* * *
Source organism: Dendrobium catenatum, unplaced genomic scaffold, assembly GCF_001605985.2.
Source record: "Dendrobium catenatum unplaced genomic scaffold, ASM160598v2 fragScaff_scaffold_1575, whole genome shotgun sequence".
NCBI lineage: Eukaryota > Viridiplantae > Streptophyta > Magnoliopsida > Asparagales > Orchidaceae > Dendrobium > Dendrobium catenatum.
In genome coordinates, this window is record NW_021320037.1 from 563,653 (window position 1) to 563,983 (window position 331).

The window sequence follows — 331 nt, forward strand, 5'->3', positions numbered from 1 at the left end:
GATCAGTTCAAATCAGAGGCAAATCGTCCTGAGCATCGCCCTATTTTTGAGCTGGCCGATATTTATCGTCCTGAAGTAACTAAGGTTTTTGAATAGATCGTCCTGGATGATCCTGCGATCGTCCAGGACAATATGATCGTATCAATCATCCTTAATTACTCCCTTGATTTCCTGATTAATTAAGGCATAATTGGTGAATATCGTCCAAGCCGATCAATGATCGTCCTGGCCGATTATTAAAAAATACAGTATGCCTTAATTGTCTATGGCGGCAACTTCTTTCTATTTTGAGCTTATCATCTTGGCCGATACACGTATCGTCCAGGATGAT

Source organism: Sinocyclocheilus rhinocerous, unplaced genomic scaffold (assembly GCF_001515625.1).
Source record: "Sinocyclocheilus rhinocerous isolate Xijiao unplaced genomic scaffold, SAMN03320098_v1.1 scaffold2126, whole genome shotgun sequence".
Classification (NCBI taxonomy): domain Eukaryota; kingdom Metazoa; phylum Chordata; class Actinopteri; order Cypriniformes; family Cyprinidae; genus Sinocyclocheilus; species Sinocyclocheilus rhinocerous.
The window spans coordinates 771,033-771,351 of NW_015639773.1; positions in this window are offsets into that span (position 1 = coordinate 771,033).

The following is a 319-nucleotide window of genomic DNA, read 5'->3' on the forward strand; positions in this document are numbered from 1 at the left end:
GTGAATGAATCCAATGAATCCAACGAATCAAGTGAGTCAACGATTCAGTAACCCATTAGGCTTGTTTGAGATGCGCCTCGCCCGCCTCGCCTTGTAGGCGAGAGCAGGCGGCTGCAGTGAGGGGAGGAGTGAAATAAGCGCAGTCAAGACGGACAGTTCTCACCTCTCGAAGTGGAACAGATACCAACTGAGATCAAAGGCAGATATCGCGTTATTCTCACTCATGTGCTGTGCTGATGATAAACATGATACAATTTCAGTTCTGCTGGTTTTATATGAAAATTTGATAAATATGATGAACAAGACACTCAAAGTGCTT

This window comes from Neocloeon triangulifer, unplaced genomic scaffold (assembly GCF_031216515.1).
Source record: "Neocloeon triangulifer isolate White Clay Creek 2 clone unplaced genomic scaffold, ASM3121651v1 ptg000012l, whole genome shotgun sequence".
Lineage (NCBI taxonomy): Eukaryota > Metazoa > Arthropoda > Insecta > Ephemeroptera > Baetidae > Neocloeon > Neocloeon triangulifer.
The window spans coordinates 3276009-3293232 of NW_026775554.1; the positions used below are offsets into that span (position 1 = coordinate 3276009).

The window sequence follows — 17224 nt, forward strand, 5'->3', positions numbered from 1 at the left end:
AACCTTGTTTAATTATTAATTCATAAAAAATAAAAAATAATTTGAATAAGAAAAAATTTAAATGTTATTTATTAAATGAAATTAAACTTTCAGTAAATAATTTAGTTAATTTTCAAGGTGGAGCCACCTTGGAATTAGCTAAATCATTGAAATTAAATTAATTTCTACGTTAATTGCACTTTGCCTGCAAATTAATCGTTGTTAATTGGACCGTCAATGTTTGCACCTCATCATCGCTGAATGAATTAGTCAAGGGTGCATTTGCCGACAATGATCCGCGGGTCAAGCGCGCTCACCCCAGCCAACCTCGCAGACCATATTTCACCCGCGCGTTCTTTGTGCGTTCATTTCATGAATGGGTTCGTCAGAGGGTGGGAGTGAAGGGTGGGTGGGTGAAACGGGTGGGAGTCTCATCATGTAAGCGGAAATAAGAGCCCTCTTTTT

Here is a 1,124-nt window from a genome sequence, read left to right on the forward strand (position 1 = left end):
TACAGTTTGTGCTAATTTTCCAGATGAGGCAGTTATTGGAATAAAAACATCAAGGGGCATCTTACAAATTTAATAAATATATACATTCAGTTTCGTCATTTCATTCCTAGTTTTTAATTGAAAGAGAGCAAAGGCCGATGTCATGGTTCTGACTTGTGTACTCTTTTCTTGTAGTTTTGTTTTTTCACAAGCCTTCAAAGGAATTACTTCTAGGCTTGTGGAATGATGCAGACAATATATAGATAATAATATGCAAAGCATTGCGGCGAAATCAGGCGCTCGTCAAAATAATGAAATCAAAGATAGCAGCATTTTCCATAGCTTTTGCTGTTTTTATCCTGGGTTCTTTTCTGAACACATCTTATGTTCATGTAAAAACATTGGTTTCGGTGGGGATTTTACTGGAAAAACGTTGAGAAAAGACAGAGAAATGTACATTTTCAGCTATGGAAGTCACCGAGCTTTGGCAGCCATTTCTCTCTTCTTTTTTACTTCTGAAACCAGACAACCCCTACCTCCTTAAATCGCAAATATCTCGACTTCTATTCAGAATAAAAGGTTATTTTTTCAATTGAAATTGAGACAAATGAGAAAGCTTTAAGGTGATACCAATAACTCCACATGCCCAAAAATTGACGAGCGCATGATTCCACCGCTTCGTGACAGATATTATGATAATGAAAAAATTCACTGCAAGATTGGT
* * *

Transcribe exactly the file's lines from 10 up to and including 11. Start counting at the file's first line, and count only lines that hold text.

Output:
The window spans coordinates 771,033-771,351 of NW_015639773.1; positions in this window are offsets into that span (position 1 = coordinate 771,033).

The following is a 319-nucleotide window of genomic DNA, read 5'->3' on the forward strand; positions in this document are numbered from 1 at the left end: